Documentary debuts in Coffman

U students helped bring drinking water to a Ugandan village.

Adam Daniels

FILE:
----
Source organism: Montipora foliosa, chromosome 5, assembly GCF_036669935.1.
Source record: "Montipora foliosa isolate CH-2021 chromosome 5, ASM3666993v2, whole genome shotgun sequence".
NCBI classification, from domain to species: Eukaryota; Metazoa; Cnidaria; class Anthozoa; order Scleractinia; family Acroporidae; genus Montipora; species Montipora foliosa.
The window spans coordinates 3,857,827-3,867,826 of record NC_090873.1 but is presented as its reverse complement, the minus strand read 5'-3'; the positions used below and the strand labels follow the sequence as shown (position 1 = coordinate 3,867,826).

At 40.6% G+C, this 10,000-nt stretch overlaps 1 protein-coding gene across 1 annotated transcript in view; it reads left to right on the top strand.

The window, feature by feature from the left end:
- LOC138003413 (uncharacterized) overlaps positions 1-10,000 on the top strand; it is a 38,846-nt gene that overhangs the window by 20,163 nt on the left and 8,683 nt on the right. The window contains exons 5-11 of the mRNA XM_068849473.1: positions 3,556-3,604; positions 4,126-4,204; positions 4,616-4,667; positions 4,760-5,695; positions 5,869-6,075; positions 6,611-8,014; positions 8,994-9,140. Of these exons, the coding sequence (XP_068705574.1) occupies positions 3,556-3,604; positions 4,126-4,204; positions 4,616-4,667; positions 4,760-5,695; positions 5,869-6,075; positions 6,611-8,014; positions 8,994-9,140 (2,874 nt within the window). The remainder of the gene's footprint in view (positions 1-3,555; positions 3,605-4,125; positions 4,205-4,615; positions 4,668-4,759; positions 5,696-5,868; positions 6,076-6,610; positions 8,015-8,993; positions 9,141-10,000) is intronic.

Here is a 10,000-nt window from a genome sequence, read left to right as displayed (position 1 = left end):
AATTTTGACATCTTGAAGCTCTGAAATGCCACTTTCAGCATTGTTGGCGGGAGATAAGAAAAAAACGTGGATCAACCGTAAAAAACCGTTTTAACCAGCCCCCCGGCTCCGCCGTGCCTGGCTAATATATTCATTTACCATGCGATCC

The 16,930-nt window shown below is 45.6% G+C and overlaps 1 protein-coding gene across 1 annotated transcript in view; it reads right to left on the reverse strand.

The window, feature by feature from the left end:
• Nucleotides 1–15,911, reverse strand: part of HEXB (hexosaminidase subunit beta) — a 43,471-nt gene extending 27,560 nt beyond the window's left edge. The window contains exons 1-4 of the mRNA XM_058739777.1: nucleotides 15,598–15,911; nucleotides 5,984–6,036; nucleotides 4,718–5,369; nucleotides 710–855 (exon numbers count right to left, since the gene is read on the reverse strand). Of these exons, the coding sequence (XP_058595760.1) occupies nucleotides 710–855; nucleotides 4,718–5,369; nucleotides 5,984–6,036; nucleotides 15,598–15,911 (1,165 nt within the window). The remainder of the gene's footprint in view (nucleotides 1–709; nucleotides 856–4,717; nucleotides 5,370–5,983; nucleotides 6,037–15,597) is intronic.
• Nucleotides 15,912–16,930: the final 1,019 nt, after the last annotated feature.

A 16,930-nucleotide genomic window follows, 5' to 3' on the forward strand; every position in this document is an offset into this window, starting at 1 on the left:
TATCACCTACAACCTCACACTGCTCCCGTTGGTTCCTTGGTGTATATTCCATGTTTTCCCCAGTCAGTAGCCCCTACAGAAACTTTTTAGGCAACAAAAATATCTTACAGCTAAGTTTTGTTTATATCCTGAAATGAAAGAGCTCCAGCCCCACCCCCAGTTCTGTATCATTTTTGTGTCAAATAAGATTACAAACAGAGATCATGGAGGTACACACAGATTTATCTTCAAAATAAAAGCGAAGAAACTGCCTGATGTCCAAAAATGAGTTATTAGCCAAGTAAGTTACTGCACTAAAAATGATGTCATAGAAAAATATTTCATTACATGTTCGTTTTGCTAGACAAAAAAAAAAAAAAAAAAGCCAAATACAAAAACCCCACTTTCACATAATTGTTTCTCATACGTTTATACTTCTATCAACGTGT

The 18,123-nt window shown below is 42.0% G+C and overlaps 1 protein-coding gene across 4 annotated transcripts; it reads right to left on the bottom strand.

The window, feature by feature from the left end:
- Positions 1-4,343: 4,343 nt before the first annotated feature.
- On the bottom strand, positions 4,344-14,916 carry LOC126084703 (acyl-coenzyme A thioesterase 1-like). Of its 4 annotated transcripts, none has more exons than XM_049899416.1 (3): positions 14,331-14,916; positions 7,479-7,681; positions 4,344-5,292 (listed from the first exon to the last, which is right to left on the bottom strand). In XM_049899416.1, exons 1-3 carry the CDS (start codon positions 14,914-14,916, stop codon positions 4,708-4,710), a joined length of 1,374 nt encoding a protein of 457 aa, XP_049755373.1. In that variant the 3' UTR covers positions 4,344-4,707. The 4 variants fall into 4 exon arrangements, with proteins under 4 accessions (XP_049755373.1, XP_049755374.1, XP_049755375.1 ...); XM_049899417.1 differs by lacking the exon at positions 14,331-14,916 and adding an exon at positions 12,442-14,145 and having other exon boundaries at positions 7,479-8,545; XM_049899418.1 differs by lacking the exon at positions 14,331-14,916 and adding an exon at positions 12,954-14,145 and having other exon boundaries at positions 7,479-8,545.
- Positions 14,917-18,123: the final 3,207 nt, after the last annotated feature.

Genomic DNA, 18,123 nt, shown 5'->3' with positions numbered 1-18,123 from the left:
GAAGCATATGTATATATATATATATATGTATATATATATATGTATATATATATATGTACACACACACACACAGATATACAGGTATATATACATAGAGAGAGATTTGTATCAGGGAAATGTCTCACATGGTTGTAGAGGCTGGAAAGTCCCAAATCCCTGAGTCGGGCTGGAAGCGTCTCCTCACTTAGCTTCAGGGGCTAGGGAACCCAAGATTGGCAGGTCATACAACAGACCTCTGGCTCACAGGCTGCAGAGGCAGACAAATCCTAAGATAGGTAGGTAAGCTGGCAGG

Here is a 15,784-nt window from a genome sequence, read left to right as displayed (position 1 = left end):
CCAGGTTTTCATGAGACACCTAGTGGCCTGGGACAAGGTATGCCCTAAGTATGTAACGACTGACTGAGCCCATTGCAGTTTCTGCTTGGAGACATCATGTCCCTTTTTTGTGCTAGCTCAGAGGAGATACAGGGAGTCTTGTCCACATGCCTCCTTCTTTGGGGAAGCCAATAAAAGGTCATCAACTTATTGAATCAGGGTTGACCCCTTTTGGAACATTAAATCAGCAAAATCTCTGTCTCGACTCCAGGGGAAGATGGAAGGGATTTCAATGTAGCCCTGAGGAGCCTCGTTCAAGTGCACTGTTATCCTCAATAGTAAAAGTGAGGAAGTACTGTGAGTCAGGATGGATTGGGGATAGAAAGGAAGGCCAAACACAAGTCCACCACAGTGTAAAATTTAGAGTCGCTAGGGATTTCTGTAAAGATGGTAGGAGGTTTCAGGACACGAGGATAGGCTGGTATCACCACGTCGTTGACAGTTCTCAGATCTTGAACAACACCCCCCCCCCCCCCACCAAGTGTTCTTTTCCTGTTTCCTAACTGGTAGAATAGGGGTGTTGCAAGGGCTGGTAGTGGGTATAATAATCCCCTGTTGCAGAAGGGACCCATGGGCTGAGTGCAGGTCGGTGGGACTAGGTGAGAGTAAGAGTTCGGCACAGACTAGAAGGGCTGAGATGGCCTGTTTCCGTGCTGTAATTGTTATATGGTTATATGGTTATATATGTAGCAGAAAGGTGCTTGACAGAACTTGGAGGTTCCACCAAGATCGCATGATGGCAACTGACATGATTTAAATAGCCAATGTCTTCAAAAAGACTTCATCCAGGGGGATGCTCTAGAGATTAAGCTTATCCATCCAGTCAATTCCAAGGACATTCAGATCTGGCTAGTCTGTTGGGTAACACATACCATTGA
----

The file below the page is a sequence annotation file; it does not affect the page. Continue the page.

When searching the Internet for information on the Ugandan city of Mulobere, there is not much to be found. No official website, no maps, not even a Wikipedia page. In fact, Google asks, âÄúDid you mean: mulberry?âÄù But for a group of University of Minnesota students, Mulobere is where they learned to âÄúslow down and see what really matters in the large scheme of things.âÄù The village of Mulobere is located in the rural Masaka district of southwest Uganda and has a population of about 500. The documentary âÄúWater for Mulobere,âÄù which premiered Tuesday at the Coffman Union Theater, focused on a team of students who helped bring clean drinking water to the village. It was filmed by Institute on the Environment multimedia producer Beth Anderson. Last June, 12 engineering students, two public health students, one professional mentor and Anderson traveled on behalf of Engineers Without Borders from the University to Hope Integrated Academy, a vocational college, high school and community resource center, to implement a solar-powered water supply system. The project was funded with almost half of a $50,000 grant given to the student-led group by the Initiative for Renewable Energy and the Environment last spring. 150 students, faculty and parents attended the filmâÄôs screening. The premiere began with a performance from Hayor Bibimma African Dance Company and concluded with a question and answer session with Anderson and three of the student participants. âÄúI thought maybe it was somewhat clear like our lakes,âÄù Anderson said, âÄúBut some of the water I saw people getting was actually really dirty looking âĦ and there are all kinds of bacteria in it, so it isnâÄôt safe water.âÄù The group determined that the school and community would greatly benefit from easier clean water accessibility. The group built two storage tanks that would hold enough for each person to get 15 liters of water a day. âÄúI donâÄôt think you can really prepare yourself for an experience like this,âÄù said fourth-year civil engineering student Katheryn Hope. âÄúWe learned as we went. Next time IâÄôd remember to bring more duct tape.âÄù The project also included health education focusing on malaria prevention. More than 1,000 mosquito nets were distributed to people in the village. âÄúIn the village, we were staying with a family thatâÄôs involved with running the schools, and so we were living life the same way they do,âÄù University civil and environmental engineering student Brian Bell said. âÄúDrinking the same water and experiencing how people live was a great life experience.âÄù A majority of the questions at the premier were about logistics and finance. âÄúI canâÄôt believe it,âÄù said Colleen Langford, whose daughter is a second-year public health student. âÄúThey just went to Home Depot and then to Uganda and changed the way people live. ItâÄôs amazing.âÄù Prior to this trip, two students and a professor went to Uganda in August 2007 and assessed what needed to be done. Then, after two semesters of research, design, project planning and fundraising during the 2007-08 academic year, construction began in June 2008. An initial six engineering students and two professional mentors installed rainwater harvesting and dry composting sanitation systems for Hope Integrated Academy. Anderson said there are many plans to get âÄúWater for MulobereâÄù more exposure, even talks of showing it on PBS. âÄúBringing attention to this issue is really important,âÄù Anderson said, âÄúand this documentary gives us that opportunity.âÄù Bell chose to help in Mulobere after spending November 2007 helping in Haiti. âÄúI was interested in engineering that would have more impact on peopleâÄôs lives and something a bit more adventurous,âÄù Bell said. âÄúThis project created a passion in me and definitely something I want to make a career out of.âÄù